2) The reason I started off with wanting to challenge the mindsets of people who are not white is actually because I am also just sick and tired of the belief that only white people are racist and black (or all non-white) people thinking that it’s okay to say racist things against white people. It’s not. We must never tolerate racism no matter which side it is coming from. Honestly, I feel like we as non-white people can sometimes let a lot of negative things said about white people slide when we would probably speak up if a white person said the same things about a black person.

3) This one is linked to number 2. Hey, white people, you are not racist! Okay, wait, what I mean is that you’re as racist as all other race groups. You, just like everybody else, are allowed to say, “black people.” You may think that calling us African is more politically correct, but it’s kinda not… because most of you reading this are probably South African…born and bred and that makes you Africans… Yeah.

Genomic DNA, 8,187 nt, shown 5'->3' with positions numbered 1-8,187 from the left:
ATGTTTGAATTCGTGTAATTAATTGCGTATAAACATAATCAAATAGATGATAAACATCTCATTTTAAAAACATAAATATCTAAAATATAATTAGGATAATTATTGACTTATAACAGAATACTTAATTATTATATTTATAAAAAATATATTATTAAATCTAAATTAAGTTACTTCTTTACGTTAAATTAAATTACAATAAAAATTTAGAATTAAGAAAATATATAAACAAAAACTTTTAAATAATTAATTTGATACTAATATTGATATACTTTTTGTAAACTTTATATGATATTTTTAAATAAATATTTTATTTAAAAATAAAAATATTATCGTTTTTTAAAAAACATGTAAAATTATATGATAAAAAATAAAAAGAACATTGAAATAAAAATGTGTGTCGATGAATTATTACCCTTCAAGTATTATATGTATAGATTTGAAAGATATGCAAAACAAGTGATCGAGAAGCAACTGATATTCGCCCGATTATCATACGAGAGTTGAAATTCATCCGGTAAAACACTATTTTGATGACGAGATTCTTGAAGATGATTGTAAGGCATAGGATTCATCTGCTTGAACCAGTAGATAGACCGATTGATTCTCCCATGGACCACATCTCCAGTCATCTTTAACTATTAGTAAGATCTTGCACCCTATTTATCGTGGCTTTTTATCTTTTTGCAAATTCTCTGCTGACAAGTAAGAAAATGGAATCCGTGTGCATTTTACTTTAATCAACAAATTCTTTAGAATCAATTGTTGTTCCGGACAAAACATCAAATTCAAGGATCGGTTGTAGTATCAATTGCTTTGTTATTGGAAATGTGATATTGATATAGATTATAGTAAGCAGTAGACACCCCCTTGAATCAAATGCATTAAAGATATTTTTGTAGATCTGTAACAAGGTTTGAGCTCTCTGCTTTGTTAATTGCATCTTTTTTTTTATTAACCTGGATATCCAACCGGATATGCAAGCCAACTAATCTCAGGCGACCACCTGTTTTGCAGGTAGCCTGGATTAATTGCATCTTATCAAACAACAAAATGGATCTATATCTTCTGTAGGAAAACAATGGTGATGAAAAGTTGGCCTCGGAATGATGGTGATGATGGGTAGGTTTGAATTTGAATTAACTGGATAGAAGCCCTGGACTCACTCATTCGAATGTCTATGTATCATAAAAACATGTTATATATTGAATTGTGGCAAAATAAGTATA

4) “You’re well-spoken.” I can take that after I’ve just done a class presentation or speech. I just can’t take it when I can tell that you’re trying to work out if I’m adopted or wealthy. By the way, I’m neither.

5) While we’re on the topic, what is with black people hating on black people who went English medium schools and therefore speak English differently and have friends of all race groups? We don’t actually think we are better than you and we hate how you are always making us feel like we are not black enough. We are not trying to be black nor are we trying to be white. We are just trying to be ourselves.